Tamatea a Io – unpredictable energy, focus on yourself
Omauri – low energy, take it easy
Mutuwhenua – low energy, rest, relax and plan
Whiro – low energy, motivation is low, sit on the couch with a good book or movie
Tirea – low energy, a good day to plan and schedule
Tamatea Kai Ariki – low energy, time to reflect
Huna – low energy, meditate
Ariroa – rising energy, rest day
Hotu – rising energy, practise mindfulness
Oike – rising energy, have a break, have a KitKat
Korekore te Whiawhia – static energy, be mindful of what you say and do
Korekore te Rawea – static energy, be extra patient
Korekore Piri nga Tangaroa – static energy, start to reinvigorate
How many seasons are there in the maramataka Māori?
Hōtoke phases are Wero i te Ninihi, Wero i te Kokota, Whakataka, Takurua a Uru, Takurua a Io and Takurua Angana.
We will shortly be heading into Raumati. The Raumati phases are:
Matiti Kura – This is the first phase and is triggered by the ripening of the small red berries in the bush. The timeframe is toward the end of October.
Matiti Hana – This second phase is recognisable when the Puawananga or Puareinga flowers (Clematis) turn the top canopy of the forest a brilliant white.
Matiti Muramura -This third phase is noted for the flowering of the Northern Rātā and the old Pohutukawa. The canopy turns from white (Hana) to red (Muramura).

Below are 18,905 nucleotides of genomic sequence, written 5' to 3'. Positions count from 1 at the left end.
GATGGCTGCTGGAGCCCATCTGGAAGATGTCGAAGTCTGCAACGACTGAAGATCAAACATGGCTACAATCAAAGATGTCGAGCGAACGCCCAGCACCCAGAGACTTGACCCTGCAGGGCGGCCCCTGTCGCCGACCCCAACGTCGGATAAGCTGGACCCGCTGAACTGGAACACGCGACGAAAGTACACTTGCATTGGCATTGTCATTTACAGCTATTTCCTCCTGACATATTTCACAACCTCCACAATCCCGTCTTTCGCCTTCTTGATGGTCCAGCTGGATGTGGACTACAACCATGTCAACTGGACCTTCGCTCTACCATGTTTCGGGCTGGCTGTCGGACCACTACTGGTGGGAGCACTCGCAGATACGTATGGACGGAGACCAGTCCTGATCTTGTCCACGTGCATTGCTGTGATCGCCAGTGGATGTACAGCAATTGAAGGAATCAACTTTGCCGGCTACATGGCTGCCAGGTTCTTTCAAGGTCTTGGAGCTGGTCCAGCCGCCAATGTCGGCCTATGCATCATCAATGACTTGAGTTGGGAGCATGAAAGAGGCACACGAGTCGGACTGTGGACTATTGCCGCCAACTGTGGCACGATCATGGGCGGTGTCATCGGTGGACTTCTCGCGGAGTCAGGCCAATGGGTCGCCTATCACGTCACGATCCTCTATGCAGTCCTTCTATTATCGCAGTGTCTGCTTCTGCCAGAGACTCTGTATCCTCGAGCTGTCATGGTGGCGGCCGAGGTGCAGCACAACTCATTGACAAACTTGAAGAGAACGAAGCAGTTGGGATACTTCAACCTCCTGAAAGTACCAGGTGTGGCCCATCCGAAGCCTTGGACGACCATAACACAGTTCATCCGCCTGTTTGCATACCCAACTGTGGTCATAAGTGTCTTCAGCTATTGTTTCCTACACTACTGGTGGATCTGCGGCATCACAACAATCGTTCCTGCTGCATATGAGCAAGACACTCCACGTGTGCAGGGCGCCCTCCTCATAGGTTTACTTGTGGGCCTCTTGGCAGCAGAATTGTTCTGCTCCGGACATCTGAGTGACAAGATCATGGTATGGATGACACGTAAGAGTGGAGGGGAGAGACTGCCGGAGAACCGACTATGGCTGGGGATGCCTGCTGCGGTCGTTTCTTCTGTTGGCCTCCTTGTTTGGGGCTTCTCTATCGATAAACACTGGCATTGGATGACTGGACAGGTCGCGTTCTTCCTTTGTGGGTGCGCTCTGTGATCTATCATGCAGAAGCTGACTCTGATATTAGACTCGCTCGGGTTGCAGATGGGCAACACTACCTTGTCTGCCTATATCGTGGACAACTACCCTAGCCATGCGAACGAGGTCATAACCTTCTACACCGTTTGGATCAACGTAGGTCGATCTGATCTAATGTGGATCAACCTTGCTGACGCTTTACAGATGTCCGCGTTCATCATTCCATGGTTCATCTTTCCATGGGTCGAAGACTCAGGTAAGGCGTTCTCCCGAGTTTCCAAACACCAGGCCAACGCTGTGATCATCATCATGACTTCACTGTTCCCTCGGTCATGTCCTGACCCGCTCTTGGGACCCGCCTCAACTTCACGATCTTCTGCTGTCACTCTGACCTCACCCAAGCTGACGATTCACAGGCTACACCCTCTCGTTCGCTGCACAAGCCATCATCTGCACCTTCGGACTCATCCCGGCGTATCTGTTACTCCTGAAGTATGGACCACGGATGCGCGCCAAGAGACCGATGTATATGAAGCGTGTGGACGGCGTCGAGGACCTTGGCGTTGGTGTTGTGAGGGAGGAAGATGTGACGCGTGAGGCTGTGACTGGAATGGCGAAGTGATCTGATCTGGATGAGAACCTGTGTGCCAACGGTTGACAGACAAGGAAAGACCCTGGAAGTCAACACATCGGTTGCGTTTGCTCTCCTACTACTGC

Matiti Kaiwai – Is known as the middle of summer. This is when the ground is so dry it opens up and thirsts for water.
Matiti Raurehu – This 5th phase is the most difficult to detect. But usually occurs in early February. It may even precede the rise of the harvest star Whanui. You can recognise this phase by watching out for a white dust-like substances on the lawn that resembles a frost.
Matiti Rautapata – This 6th phase is easily identifiable if you are near a bush area. This is when the seed pods burst and the seeds fall (tapata) onto the dry leaf bed below.
Matiti Rauangina – This is the last phase of summer and is very easy to identify. Just keep an eye out for leaves that swing to and fro as they fall from the trees. This rhythmic dance is call “te angina”– “free fall”.
Where can I learn more?
In Ātea’s new maramataka column by Ayla Hoeta! Published monthly, it will share kōrero of the season, note tohu o te rangi, whenua and moana, and identify key dates to put in your calendar to plan your activities around. Read the first instalment, all about Aponga (August) here.
To help keep track of the days, you can download your own maramataka dial here. If you live on the west coast, set your dial to Rakaunui the day before the full moon. If you live on the east coast, set your dial to Rakaunui the day of the full moon. Reset your dial each new moon cycle.
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You can also download resources from Te Papa Tongarewa – Museum of New Zealand, order your own maramataka wall planner from Ahikaaroa Trust and watch this fascinating documentary featuring Hokianga astronomer Rereata Makiha.
** Ngā mihi nui ki a Rereata Makiha rātou ko Ayla Hoeta, ko Anaru Ah Kew i ā rātou āwhina i tēnei pito kōrero